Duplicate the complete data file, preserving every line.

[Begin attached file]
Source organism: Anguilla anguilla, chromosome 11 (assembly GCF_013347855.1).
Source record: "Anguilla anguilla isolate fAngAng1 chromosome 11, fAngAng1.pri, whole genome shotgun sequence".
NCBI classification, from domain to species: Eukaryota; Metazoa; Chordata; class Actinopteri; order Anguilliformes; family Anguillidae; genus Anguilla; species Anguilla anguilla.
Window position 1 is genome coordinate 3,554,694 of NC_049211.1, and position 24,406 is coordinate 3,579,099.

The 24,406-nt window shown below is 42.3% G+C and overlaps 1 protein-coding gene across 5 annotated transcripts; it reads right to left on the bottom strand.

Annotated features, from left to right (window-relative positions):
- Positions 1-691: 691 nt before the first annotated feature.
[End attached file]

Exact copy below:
Source organism: Anguilla anguilla, chromosome 11 (assembly GCF_013347855.1).
Source record: "Anguilla anguilla isolate fAngAng1 chromosome 11, fAngAng1.pri, whole genome shotgun sequence".
NCBI classification, from domain to species: Eukaryota; Metazoa; Chordata; class Actinopteri; order Anguilliformes; family Anguillidae; genus Anguilla; species Anguilla anguilla.
Window position 1 is genome coordinate 3,554,694 of NC_049211.1, and position 24,406 is coordinate 3,579,099.

The 24,406-nt window shown below is 42.3% G+C and overlaps 1 protein-coding gene across 5 annotated transcripts; it reads right to left on the bottom strand.

Annotated features, from left to right (window-relative positions):
- Positions 1-691: 691 nt before the first annotated feature.